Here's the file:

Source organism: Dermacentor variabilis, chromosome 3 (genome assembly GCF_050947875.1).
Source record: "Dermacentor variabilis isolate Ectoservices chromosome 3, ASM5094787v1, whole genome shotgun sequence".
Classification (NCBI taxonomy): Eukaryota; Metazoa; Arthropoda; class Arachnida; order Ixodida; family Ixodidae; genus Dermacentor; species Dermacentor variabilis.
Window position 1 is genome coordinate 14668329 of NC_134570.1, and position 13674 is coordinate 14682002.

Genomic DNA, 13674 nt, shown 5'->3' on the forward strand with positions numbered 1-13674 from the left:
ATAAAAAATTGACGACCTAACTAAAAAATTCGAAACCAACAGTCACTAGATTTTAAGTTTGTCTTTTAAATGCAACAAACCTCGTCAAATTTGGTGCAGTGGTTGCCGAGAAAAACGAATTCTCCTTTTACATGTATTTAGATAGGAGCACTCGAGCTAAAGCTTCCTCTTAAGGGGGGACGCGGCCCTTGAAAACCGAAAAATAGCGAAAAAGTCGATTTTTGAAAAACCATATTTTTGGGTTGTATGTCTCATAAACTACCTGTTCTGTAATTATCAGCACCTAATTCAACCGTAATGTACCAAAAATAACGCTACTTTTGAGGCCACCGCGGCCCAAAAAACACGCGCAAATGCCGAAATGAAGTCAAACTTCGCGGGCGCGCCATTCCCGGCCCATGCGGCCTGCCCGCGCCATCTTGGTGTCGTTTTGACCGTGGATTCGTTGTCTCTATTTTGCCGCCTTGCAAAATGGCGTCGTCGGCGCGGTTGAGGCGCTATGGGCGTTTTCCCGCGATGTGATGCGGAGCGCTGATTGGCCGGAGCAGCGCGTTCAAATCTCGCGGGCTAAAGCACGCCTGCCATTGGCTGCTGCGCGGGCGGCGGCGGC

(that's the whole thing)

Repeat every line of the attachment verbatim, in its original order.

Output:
Source organism: Dermacentor variabilis, chromosome 3 (genome assembly GCF_050947875.1).
Source record: "Dermacentor variabilis isolate Ectoservices chromosome 3, ASM5094787v1, whole genome shotgun sequence".
Classification (NCBI taxonomy): Eukaryota; Metazoa; Arthropoda; class Arachnida; order Ixodida; family Ixodidae; genus Dermacentor; species Dermacentor variabilis.
Window position 1 is genome coordinate 14668329 of NC_134570.1, and position 13674 is coordinate 14682002.

Genomic DNA, 13674 nt, shown 5'->3' on the forward strand with positions numbered 1-13674 from the left:
ATAAAAAATTGACGACCTAACTAAAAAATTCGAAACCAACAGTCACTAGATTTTAAGTTTGTCTTTTAAATGCAACAAACCTCGTCAAATTTGGTGCAGTGGTTGCCGAGAAAAACGAATTCTCCTTTTACATGTATTTAGATAGGAGCACTCGAGCTAAAGCTTCCTCTTAAGGGGGGACGCGGCCCTTGAAAACCGAAAAATAGCGAAAAAGTCGATTTTTGAAAAACCATATTTTTGGGTTGTATGTCTCATAAACTACCTGTTCTGTAATTATCAGCACCTAATTCAACCGTAATGTACCAAAAATAACGCTACTTTTGAGGCCACCGCGGCCCAAAAAACACGCGCAAATGCCGAAATGAAGTCAAACTTCGCGGGCGCGCCATTCCCGGCCCATGCGGCCTGCCCGCGCCATCTTGGTGTCGTTTTGACCGTGGATTCGTTGTCTCTATTTTGCCGCCTTGCAAAATGGCGTCGTCGGCGCGGTTGAGGCGCTATGGGCGTTTTCCCGCGATGTGATGCGGAGCGCTGATTGGCCGGAGCAGCGCGTTCAAATCTCGCGGGCTAAAGCACGCCTGCCATTGGCTGCTGCGCGGGCGGCGGCGGC